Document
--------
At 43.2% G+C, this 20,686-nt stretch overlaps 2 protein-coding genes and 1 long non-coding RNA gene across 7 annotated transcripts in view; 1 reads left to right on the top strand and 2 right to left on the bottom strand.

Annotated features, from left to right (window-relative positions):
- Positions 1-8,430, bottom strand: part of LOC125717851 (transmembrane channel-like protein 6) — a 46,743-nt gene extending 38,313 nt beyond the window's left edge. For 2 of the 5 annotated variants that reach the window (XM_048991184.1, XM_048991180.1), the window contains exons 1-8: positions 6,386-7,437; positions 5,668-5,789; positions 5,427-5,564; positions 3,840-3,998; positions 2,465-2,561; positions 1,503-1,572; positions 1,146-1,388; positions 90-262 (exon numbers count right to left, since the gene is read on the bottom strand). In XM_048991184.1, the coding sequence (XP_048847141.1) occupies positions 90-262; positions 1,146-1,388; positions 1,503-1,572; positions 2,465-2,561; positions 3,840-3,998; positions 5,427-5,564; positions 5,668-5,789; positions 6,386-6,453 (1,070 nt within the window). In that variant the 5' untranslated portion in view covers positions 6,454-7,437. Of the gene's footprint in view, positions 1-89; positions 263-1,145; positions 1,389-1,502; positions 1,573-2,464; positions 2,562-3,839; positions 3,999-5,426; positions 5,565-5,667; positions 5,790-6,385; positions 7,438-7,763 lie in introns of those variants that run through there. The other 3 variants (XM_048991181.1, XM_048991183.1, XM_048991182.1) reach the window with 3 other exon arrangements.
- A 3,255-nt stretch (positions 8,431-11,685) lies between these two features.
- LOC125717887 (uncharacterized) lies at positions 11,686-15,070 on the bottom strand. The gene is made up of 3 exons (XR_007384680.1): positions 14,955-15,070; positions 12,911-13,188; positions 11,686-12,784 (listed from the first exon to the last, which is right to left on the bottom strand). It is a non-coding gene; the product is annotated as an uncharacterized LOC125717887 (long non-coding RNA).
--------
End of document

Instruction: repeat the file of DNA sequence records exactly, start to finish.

At 43.2% G+C, this 20,686-nt stretch overlaps 2 protein-coding genes and 1 long non-coding RNA gene across 7 annotated transcripts in view; 1 reads left to right on the top strand and 2 right to left on the bottom strand.

Annotated features, from left to right (window-relative positions):
- Positions 1-8,430, bottom strand: part of LOC125717851 (transmembrane channel-like protein 6) — a 46,743-nt gene extending 38,313 nt beyond the window's left edge. For 2 of the 5 annotated variants that reach the window (XM_048991184.1, XM_048991180.1), the window contains exons 1-8: positions 6,386-7,437; positions 5,668-5,789; positions 5,427-5,564; positions 3,840-3,998; positions 2,465-2,561; positions 1,503-1,572; positions 1,146-1,388; positions 90-262 (exon numbers count right to left, since the gene is read on the bottom strand). In XM_048991184.1, the coding sequence (XP_048847141.1) occupies positions 90-262; positions 1,146-1,388; positions 1,503-1,572; positions 2,465-2,561; positions 3,840-3,998; positions 5,427-5,564; positions 5,668-5,789; positions 6,386-6,453 (1,070 nt within the window). In that variant the 5' untranslated portion in view covers positions 6,454-7,437. Of the gene's footprint in view, positions 1-89; positions 263-1,145; positions 1,389-1,502; positions 1,573-2,464; positions 2,562-3,839; positions 3,999-5,426; positions 5,565-5,667; positions 5,790-6,385; positions 7,438-7,763 lie in introns of those variants that run through there. The other 3 variants (XM_048991181.1, XM_048991183.1, XM_048991182.1) reach the window with 3 other exon arrangements.
- A 3,255-nt stretch (positions 8,431-11,685) lies between these two features.
- LOC125717887 (uncharacterized) lies at positions 11,686-15,070 on the bottom strand. The gene is made up of 3 exons (XR_007384680.1): positions 14,955-15,070; positions 12,911-13,188; positions 11,686-12,784 (listed from the first exon to the last, which is right to left on the bottom strand). It is a non-coding gene; the product is annotated as an uncharacterized LOC125717887 (long non-coding RNA).